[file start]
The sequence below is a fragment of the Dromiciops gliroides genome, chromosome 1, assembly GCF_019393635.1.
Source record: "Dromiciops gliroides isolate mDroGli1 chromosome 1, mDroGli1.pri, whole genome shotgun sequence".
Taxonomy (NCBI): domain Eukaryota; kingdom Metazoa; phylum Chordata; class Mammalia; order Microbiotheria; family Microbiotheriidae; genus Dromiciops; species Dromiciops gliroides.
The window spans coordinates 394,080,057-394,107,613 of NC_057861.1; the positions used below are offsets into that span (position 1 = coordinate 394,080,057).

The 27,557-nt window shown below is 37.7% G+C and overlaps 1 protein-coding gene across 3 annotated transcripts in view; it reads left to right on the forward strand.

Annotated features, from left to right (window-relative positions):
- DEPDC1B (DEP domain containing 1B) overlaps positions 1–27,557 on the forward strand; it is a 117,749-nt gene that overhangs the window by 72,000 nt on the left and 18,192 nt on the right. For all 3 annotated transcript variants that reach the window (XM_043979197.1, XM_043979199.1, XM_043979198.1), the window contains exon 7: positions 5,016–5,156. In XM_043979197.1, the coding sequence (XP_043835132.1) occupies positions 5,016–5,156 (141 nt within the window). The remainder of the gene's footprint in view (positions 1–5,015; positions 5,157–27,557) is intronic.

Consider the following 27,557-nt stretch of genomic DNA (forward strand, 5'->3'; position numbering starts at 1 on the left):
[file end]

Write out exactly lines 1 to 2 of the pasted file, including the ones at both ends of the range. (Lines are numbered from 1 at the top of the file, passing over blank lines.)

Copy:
The sequence below is a fragment of the Dromiciops gliroides genome, chromosome 1, assembly GCF_019393635.1.
Source record: "Dromiciops gliroides isolate mDroGli1 chromosome 1, mDroGli1.pri, whole genome shotgun sequence".